• (ec) The trouble is, that this seems itself to be a resolution affecting the company's constitution, which itself must be a special resolution. You need 21 clear days notice (ie 23 days) for a meeting with a special resolution, so its now too late for this resolution to be put on October 16. It is indeed "a fundamental principle that the board should not be able to change the constitution of the chapter without the support of the members", but when necessary, as it sometimes is in just these circumstances, the members can give discretion to the board to make minor changes in wording. Obviously we tried to get agreement to a precise wording with the CC in time for the EGM, but this was not possible. We hope it will be possible to agree a precise wording between now and the meeting, and of course this will be communicated to members as soon as it happens, but the resolution must now be put to the meeting as it is, whether this happens or not. NB that the resolution does not give any ongoing power to the board to amend the articles in even a minor way (nor could it under the Companies Act). In fact I suspect your resolution as drafted would be invalid because it tries to relax the restrictions set out in the CA on changing the company's articles, which I don't think companies can vary in this respect. Johnbod 16:43, 24 September 2011 (UTC)
21 clear days makes today the deadline (clear days means you don't count the day of the notice or the day of the meeting, so a notice given today would be ok - the 21 days would be 25 Sept through 15 Oct). I'm not sure if the 21 days requirement applies, though, since that's for the EGM to discuss the resolution, rather than the resolution itself (the resolution needs to be in the notice of the meeting, but does an amendment to it?). You can completely change the meaning of a sentence by something is seemingly minor as moving a comma, so I'm not happy giving the board that power. As for your last sentence, if my resolution is invalid then so is yours, since mine only adds restrictions to yours. Perhaps the board should contact the lawyers for some quick advice on amendments to special resolutions (although that will obviously have to wait until Monday). --Tango 17:00, 24 September 2011 (UTC)
Check your counting! Your draft attempts to interfere with the implementation of an SR passed by an EGM, which looks like a breach of the CA to me. You can't amend an SR without issuing a whole new notice, because of the CA section quoted above. I think we've aired the issue enough - let's see how much support your resolution gets. It would be premature to spend WMUK's money talking to lawyers now. Johnbod 18:08, 24 September 2011 (UTC)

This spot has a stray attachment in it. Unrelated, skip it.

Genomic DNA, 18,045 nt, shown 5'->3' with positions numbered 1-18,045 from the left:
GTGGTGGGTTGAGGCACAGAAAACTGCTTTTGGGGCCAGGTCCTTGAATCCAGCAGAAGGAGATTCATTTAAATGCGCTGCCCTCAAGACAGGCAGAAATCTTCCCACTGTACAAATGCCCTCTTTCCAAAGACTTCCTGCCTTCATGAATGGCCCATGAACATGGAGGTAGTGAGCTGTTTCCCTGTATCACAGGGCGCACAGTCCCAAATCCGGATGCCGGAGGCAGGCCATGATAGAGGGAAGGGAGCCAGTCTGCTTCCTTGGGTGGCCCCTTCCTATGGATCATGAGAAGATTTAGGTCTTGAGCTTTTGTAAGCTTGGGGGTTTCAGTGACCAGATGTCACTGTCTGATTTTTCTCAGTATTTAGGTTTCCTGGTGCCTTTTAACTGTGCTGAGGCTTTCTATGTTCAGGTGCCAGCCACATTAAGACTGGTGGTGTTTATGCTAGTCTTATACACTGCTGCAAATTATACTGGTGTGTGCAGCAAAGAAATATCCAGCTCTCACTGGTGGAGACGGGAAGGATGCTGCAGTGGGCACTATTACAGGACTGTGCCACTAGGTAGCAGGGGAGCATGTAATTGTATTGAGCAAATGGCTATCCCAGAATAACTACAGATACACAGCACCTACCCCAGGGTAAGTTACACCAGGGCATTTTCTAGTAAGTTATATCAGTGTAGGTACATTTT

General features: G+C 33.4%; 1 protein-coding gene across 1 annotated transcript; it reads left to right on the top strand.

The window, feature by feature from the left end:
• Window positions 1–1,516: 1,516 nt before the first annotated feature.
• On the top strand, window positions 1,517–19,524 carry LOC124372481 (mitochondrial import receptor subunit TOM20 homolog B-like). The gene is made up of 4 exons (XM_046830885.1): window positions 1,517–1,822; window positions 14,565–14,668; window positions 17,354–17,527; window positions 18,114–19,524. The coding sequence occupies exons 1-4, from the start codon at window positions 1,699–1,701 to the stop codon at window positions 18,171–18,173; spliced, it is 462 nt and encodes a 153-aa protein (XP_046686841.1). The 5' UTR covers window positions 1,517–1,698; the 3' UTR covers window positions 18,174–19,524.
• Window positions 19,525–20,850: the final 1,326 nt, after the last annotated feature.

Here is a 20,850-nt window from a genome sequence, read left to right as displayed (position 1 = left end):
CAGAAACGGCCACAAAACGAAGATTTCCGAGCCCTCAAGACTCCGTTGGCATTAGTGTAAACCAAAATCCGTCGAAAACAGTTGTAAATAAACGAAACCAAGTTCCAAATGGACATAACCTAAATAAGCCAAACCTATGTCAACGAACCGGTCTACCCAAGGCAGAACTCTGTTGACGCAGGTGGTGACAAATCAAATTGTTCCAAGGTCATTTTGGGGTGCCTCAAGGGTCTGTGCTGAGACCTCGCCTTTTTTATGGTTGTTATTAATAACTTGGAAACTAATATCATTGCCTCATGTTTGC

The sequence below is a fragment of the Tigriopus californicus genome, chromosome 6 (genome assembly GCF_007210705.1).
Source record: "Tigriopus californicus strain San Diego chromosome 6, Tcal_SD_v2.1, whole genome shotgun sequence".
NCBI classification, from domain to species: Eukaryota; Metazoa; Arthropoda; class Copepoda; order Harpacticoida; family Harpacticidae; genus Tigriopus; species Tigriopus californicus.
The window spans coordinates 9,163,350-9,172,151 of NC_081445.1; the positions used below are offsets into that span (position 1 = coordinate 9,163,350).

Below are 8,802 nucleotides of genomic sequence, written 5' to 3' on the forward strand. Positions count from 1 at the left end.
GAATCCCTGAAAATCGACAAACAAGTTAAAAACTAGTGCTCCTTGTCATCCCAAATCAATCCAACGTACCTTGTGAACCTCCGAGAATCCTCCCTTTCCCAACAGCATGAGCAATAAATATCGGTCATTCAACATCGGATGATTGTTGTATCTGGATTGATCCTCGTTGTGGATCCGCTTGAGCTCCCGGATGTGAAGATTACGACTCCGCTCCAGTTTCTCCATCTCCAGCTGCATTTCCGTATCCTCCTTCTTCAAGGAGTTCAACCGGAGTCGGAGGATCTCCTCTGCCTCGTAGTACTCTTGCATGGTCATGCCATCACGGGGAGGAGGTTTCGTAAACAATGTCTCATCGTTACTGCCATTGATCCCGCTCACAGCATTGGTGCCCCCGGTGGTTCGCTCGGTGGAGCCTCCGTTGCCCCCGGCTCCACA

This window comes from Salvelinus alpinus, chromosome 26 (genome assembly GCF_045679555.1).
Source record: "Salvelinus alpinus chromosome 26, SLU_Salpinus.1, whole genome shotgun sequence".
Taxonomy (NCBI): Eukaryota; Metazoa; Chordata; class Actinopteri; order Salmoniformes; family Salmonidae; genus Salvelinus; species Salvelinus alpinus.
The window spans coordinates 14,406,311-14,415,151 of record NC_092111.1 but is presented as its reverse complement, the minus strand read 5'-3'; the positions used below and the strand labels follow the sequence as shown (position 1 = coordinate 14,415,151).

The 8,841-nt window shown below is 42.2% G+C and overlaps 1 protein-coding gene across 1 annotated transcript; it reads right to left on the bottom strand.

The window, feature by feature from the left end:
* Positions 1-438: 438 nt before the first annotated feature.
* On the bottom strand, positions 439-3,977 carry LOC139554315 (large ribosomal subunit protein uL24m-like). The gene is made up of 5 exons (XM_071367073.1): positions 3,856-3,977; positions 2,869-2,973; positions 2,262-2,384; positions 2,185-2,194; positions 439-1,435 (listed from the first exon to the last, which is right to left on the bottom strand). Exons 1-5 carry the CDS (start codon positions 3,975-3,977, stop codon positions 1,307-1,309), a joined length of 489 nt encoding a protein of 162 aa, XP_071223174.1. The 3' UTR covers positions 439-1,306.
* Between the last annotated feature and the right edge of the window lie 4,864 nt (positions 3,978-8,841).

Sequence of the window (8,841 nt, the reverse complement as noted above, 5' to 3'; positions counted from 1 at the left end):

Today is 24 September. The meeting is 16 October.
  1. 25 September
  2. 26 September
  3. 27 September
  4. 28 September
  5. 29 September
  6. 30 September
  7. 1 October
  8. 2 October
  9. 3 October
  10. 4 October
  11. 5 October
  12. 6 October
  13. 7 October
  14. 8 October
  15. 9 October
  16. 10 October
  17. 11 October
  18. 12 October
  19. 13 October
  20. 14 October
  21. 15 October
See? As long as the notice goes out today, all is well. --Tango 18:23, 24 September 2011 (UTC)

I'm opposed to this amendment, which is unnecessary. In the extremely unlikely event that the board make stupid changes, we already have powers to override them, or dismiss the board. Andy Mabbett (User:Pigsonthewing); Andy's talk; Andy's edits 19:39, 24 September 2011 (UTC)

I agree it's an unlikely event, but it isn't so easy to "override". We could undo the change, but once the charity application goes through we'll be subject to charity law, which makes changing your objects considerably more difficult. It would also take some time to make the changes and the board could act according to the new objects during that time. The problem is fairly small, but it's a general principle that I don't think should ever be messed with. The constitution is determined by the members, not the board. --Tango 19:48, 24 September 2011 (UTC)
The fact is that the board would be unbelievably stupid to introduce any changes before the EGM that were not absolutely necessary to ensuring WMUK becomes a charity or that the members voting would find controversial considering we require a 75% majority vote on the day and not succeeding puts our fund raiser and relationship with the WMF at risk. The word "unlikely" seems a gross understatement. You are aware of the personal commitment of the board members for WM-UK to become a charity and how this has been our top priority for the last six months. Introducing an unnecessary and poorly defined restriction, and eliminating any flexibility if we receive further advice from our legal team, introduces considerably more risk than can be justified here considering that the members get the final say at the EGM, not the board. -- 21:57, 24 September 2011 (UTC)
Please stop commenting on things I say without reading them properly first. It is extremely clear from my very well-defined amendment that my concerns are about changes made after the EGM, not before. --Tango 13:23, 25 September 2011 (UTC)